The diet begins by lowering cholesterol and saturated fat intake. This alone can lower LDL levels between 11 to 15%. For the overweight, losing around 10 pounds can drop LDL levels 8%. Adding fiber-rich foods into the diet like vegetables, legumes and oats further lowers cholesterol levels; this diet change can reduce LDL levels by 3 to 5% in only six weeks.
What Supplements to Lower Cholesterol
There are three natural supplements that have been proven to help reduce cholesterol levels: niacin, plant sterols, and omega-3 fish oil.
- Niacin has a favourable effect on high cholesterol. It can lower LDL cholesterol and triglycerides and raise HDL cholesterol.
- Plant sterols are found in legumes, fruits and vegetables.
- Dietary fish and fish oil supplements contain the essential fatty acids EPA and DHA. Omega-3, rich in EPA and DHA, possesses a triglyceride lowering effect. Omega-3 fatty acids lower cholesterol and have a positive influence on atherosclerosis.
What is Cholesterol ?
“Cholesterol” is such a buzz word that most people think it’s bad for you, when the opposite is true. Hard to believe? “Cholesterol is essential for many of the body’s functions,” is the statement made from the ninth edition of Focus on Health, a college textbook written by Drs Hahn, Payne and Lucas.
It’s having too much LDL cholesterol in your blood system that’s bad for you. Because it’s found in the blood stream and has a fatty texture, it can clog arteries and put you at risk for cardiac diseases and stroke. Learning ways to lower cholesterol naturally will help you lower your risk and, luckily, there are ways to lower cholesterol without drugs.
Where Does Cholesterol Come From ?
There are two types of cholesterol: LDL, which is considered the bad cholesterol, and HDL, the good cholesterol. Neither type is found in vegetables. Cholesterol comes from animal fats and processed foods. Dangerous levels of LDL are found in saturated fats and trans-fats.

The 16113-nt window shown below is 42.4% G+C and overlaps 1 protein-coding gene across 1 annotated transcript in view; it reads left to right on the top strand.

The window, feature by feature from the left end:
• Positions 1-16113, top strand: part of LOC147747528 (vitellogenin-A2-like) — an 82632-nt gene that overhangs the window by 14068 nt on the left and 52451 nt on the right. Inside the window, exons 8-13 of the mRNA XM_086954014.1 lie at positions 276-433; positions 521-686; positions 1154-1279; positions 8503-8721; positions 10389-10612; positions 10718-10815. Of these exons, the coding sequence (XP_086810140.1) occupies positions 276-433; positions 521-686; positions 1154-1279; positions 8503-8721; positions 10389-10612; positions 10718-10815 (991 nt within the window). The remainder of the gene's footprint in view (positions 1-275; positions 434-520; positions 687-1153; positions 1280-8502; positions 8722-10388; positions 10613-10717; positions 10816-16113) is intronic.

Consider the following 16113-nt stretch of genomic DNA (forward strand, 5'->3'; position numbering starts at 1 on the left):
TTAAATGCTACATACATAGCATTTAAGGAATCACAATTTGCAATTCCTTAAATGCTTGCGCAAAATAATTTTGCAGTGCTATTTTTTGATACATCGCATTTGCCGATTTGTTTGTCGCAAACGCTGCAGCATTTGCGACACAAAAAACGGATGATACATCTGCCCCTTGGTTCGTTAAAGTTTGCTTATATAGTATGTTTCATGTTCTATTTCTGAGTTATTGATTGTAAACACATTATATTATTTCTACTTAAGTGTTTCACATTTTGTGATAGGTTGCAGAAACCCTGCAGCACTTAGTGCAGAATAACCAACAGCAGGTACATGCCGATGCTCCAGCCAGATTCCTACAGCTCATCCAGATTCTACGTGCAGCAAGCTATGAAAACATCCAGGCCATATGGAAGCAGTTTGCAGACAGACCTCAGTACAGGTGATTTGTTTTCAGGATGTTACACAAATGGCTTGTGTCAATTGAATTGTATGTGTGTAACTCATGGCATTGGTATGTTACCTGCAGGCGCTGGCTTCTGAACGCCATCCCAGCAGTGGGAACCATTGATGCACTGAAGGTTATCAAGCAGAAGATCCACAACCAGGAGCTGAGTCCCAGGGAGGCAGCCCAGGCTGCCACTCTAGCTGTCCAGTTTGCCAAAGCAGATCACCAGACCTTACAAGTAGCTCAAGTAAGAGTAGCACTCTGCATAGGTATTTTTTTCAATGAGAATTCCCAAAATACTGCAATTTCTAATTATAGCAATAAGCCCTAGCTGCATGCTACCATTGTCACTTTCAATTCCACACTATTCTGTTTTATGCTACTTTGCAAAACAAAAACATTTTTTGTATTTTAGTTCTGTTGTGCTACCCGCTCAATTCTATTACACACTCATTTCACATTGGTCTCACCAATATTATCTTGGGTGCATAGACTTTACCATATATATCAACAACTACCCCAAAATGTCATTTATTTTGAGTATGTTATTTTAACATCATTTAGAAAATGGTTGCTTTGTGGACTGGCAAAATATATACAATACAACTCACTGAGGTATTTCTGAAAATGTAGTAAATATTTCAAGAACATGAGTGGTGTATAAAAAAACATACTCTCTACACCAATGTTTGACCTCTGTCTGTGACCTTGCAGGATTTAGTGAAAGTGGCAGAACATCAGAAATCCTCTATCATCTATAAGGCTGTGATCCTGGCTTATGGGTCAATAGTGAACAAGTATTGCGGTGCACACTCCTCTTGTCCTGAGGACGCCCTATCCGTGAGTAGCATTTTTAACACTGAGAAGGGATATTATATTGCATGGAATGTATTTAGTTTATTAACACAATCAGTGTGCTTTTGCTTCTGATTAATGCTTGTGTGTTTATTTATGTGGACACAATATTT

What is the Normal Level of Cholesterol ?
Normal cholesterol levels in your blood should be maintained to promote good circulatory health. There are two kinds of cholesterol. One kind is actually good for you while the other one is not. HDL is the good one, LDL is the bad one.
Your cholesterol levels can be determined with a blood test. Cholesterol levels in your blood are measured in milligrams per deciliter. HDL and LDL combined should total no more than 200 milligrams for normal cholesterol levels. 200 to 239 is borderline and a number above 240 is considered high.
Normal levels for LDL cholesterol, the bad one, should be under 130. 160 to 189 is high and 190 and above is considered very high. Cholesterol HDL ratio, the good one, should normally be above 40, with 60 being the target level in your blood. HDL contains anti-clogging properties for the arteries.
The ratio of HDL to LDL cholesterol is important. The ratio can be determined by dividing your LDL number by your HDL number. Normal ratios will be below 4 for men and women while any number below 3.5 is very good. If HDL to LDL ratios can be brought down below 2.8, an actual reversal of heart disease can be achieved.